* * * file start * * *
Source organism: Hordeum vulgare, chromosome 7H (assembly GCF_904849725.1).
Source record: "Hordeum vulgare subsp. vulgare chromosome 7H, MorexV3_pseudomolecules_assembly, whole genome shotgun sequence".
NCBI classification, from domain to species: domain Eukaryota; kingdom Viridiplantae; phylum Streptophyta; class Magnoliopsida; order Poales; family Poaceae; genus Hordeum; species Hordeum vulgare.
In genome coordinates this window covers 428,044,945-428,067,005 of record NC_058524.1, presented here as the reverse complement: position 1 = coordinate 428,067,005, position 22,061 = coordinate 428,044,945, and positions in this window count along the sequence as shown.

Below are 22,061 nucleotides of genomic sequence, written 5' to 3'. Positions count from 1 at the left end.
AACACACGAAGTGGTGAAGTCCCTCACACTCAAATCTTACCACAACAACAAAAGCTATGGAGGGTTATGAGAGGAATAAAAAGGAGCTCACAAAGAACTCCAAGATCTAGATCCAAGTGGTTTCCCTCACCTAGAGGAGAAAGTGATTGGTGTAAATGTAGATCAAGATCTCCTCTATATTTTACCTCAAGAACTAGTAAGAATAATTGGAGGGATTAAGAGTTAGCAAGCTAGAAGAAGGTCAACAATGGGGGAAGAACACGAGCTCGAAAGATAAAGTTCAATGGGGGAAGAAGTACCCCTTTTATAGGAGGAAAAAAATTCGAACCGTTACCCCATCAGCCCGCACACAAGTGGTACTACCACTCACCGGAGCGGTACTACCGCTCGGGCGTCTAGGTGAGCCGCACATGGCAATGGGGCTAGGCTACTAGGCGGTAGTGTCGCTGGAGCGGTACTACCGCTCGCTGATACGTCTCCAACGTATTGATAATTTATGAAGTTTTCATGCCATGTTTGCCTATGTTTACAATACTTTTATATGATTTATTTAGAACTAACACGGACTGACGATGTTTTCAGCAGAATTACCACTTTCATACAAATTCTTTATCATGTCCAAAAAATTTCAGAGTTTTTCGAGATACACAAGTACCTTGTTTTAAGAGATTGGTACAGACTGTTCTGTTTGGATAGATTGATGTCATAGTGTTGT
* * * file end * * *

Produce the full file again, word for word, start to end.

Source organism: Hordeum vulgare, chromosome 7H (assembly GCF_904849725.1).
Source record: "Hordeum vulgare subsp. vulgare chromosome 7H, MorexV3_pseudomolecules_assembly, whole genome shotgun sequence".
NCBI classification, from domain to species: domain Eukaryota; kingdom Viridiplantae; phylum Streptophyta; class Magnoliopsida; order Poales; family Poaceae; genus Hordeum; species Hordeum vulgare.
In genome coordinates this window covers 428,044,945-428,067,005 of record NC_058524.1, presented here as the reverse complement: position 1 = coordinate 428,067,005, position 22,061 = coordinate 428,044,945, and positions in this window count along the sequence as shown.

Below are 22,061 nucleotides of genomic sequence, written 5' to 3'. Positions count from 1 at the left end.
AACACACGAAGTGGTGAAGTCCCTCACACTCAAATCTTACCACAACAACAAAAGCTATGGAGGGTTATGAGAGGAATAAAAAGGAGCTCACAAAGAACTCCAAGATCTAGATCCAAGTGGTTTCCCTCACCTAGAGGAGAAAGTGATTGGTGTAAATGTAGATCAAGATCTCCTCTATATTTTACCTCAAGAACTAGTAAGAATAATTGGAGGGATTAAGAGTTAGCAAGCTAGAAGAAGGTCAACAATGGGGGAAGAACACGAGCTCGAAAGATAAAGTTCAATGGGGGAAGAAGTACCCCTTTTATAGGAGGAAAAAAATTCGAACCGTTACCCCATCAGCCCGCACACAAGTGGTACTACCACTCACCGGAGCGGTACTACCGCTCGGGCGTCTAGGTGAGCCGCACATGGCAATGGGGCTAGGCTACTAGGCGGTAGTGTCGCTGGAGCGGTACTACCGCTCGCTGATACGTCTCCAACGTATTGATAATTTATGAAGTTTTCATGCCATGTTTGCCTATGTTTACAATACTTTTATATGATTTATTTAGAACTAACACGGACTGACGATGTTTTCAGCAGAATTACCACTTTCATACAAATTCTTTATCATGTCCAAAAAATTTCAGAGTTTTTCGAGATACACAAGTACCTTGTTTTAAGAGATTGGTACAGACTGTTCTGTTTGGATAGATTGATGTCATAGTGTTGT